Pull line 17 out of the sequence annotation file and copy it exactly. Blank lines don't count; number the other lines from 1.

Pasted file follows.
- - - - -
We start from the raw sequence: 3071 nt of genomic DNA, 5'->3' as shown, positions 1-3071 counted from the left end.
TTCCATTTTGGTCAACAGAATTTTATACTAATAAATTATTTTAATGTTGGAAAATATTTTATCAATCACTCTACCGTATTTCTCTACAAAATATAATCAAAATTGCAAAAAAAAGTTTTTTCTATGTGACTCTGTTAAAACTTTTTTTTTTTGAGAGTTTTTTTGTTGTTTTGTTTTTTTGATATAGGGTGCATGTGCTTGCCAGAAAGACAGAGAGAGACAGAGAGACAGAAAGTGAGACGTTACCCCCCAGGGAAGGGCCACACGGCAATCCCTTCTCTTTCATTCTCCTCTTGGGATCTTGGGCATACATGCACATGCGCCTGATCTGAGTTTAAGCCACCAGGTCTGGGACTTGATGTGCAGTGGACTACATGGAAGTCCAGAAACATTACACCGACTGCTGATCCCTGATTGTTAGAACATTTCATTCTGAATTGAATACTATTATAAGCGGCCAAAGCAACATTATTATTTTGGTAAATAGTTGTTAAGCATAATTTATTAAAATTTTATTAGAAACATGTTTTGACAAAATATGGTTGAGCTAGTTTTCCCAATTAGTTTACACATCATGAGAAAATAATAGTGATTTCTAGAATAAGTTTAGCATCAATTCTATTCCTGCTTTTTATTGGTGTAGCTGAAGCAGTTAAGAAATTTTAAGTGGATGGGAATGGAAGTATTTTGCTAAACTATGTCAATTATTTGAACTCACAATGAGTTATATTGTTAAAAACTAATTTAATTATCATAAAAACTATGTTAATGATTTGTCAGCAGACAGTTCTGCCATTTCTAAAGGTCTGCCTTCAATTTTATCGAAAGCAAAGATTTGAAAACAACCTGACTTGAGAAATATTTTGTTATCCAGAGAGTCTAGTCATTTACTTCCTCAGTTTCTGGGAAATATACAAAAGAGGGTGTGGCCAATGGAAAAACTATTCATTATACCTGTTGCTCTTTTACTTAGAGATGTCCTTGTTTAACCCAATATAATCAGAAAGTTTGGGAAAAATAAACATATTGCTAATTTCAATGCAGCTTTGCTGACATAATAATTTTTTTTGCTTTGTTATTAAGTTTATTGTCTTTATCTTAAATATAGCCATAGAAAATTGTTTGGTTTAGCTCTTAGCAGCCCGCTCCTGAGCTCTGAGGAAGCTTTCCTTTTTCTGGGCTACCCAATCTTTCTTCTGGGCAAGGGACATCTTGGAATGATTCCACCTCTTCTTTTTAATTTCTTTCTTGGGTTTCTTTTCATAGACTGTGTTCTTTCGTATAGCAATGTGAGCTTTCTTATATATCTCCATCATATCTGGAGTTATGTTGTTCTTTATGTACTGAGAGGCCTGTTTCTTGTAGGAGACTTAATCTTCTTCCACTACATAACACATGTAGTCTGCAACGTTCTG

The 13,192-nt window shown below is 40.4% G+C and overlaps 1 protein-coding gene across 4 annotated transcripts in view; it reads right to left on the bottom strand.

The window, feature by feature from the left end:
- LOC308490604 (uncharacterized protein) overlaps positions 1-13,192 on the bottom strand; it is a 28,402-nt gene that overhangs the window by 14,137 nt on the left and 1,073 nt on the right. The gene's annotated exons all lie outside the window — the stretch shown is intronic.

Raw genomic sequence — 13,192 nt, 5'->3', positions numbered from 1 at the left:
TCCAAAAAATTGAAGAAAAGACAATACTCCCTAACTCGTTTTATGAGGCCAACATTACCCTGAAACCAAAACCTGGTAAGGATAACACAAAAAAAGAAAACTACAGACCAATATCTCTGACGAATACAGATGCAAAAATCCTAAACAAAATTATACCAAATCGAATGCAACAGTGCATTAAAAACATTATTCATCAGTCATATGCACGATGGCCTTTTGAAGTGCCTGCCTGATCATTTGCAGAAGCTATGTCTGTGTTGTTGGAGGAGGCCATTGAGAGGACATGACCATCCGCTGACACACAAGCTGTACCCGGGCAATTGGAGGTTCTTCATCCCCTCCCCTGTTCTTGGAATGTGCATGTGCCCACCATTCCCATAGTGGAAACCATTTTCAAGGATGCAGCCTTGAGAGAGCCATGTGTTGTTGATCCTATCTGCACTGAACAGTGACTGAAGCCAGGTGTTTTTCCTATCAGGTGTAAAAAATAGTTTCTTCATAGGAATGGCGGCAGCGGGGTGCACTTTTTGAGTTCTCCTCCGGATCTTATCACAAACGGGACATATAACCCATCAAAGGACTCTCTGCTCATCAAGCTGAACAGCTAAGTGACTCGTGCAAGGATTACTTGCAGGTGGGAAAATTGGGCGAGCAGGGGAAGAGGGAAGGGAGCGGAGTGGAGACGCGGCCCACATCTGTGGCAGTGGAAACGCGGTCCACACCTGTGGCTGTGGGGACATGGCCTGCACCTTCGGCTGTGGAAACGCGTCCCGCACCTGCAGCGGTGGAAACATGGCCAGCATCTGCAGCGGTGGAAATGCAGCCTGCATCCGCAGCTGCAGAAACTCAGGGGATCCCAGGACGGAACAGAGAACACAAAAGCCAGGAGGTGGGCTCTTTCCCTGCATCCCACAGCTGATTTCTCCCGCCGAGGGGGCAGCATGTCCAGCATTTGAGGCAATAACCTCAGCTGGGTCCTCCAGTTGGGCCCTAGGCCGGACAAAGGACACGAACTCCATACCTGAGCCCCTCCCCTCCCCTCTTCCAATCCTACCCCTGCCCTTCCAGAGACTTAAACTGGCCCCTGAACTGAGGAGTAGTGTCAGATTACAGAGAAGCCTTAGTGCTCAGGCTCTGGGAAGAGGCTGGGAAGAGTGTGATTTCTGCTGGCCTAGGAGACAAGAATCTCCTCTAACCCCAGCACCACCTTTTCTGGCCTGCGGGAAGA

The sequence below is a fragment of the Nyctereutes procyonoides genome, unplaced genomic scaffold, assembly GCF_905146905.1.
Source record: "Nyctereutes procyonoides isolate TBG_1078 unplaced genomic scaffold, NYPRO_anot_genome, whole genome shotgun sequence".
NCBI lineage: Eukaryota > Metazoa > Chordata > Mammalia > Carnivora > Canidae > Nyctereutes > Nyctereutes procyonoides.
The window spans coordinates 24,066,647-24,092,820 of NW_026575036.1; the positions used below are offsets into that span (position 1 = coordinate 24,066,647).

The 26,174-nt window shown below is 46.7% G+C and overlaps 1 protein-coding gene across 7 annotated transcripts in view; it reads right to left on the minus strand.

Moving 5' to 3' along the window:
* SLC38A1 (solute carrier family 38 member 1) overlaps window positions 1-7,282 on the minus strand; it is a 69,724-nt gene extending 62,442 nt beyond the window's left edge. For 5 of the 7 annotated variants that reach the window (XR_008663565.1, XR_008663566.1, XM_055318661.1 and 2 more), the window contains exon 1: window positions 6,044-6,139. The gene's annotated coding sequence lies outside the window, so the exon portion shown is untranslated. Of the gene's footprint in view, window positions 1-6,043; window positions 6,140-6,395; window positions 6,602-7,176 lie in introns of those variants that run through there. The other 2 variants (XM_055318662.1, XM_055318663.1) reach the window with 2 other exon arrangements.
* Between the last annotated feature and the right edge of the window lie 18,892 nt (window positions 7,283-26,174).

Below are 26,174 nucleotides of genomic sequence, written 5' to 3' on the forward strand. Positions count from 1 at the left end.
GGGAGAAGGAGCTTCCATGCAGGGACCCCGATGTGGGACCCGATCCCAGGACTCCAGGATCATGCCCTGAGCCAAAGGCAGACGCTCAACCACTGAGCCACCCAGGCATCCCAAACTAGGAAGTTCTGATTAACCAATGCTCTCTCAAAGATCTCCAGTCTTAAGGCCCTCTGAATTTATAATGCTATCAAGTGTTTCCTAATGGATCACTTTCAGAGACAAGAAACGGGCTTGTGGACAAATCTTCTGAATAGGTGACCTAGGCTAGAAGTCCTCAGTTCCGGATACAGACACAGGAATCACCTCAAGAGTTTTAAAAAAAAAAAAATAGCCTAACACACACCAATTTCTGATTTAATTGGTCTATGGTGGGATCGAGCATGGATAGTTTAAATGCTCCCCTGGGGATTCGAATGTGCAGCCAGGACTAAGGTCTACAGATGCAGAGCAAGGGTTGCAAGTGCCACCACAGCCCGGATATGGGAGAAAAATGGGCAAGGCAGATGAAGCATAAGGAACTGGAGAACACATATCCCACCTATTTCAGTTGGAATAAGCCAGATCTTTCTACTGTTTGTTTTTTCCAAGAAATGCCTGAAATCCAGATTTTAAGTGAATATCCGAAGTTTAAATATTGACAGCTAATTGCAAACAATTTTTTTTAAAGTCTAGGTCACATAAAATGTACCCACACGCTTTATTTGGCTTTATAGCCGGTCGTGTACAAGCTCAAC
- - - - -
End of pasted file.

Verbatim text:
GGGAGAAGGAGCTTCCATGCAGGGACCCCGATGTGGGACCCGATCCCAGGACTCCAGGATCATGCCCTGAGCCAAAGGCAGACGCTCAACCACTGAGCCACCCAGGCATCCCAAACTAGGAAGTTCTGATTAACCAATGCTCTCTCAAAGATCTCCAGTCTTAAGGCCCTCTGAATTTATAATGCTATCAAGTGTTTCCTAATGGATCACTTTCAGAGACAAGAAACGGGCTTGTGGACAAATCTTCTGAATAGGTGACCTAGGCTAGAAGTCCTCAGTTCCGGATACAGACACAGGAATCACCTCAAGAGTTTTAAAAAAAAAAAAATAGCCTAACACACACCAATTTCTGATTTAATTGGTCTATGGTGGGATCGAGCATGGATAGTTTAAATGCTCCCCTGGGGATTCGAATGTGCAGCCAGGACTAAGGTCTACAGATGCAGAGCAAGGGTTGCAAGTGCCACCACAGCCCGGATATGGGAGAAAAATGGGCAAGGCAGATGAAGCATAAGGAACTGGAGAACACATATCCCACCTATTTCAGTTGGAATAAGCCAGATCTTTCTACTGTTTGTTTTTTCCAAGAAATGCCTGAAATCCAGATTTTAAGTGAATATCCGAAGTTTAAATATTGACAGCTAATTGCAAACAATTTTTTTTAAAGTCTAGGTCACATAAAATGTACCCACACGCTTTATTTGGCTTTATAGCCGGTCGTGTACAAGCTCAAC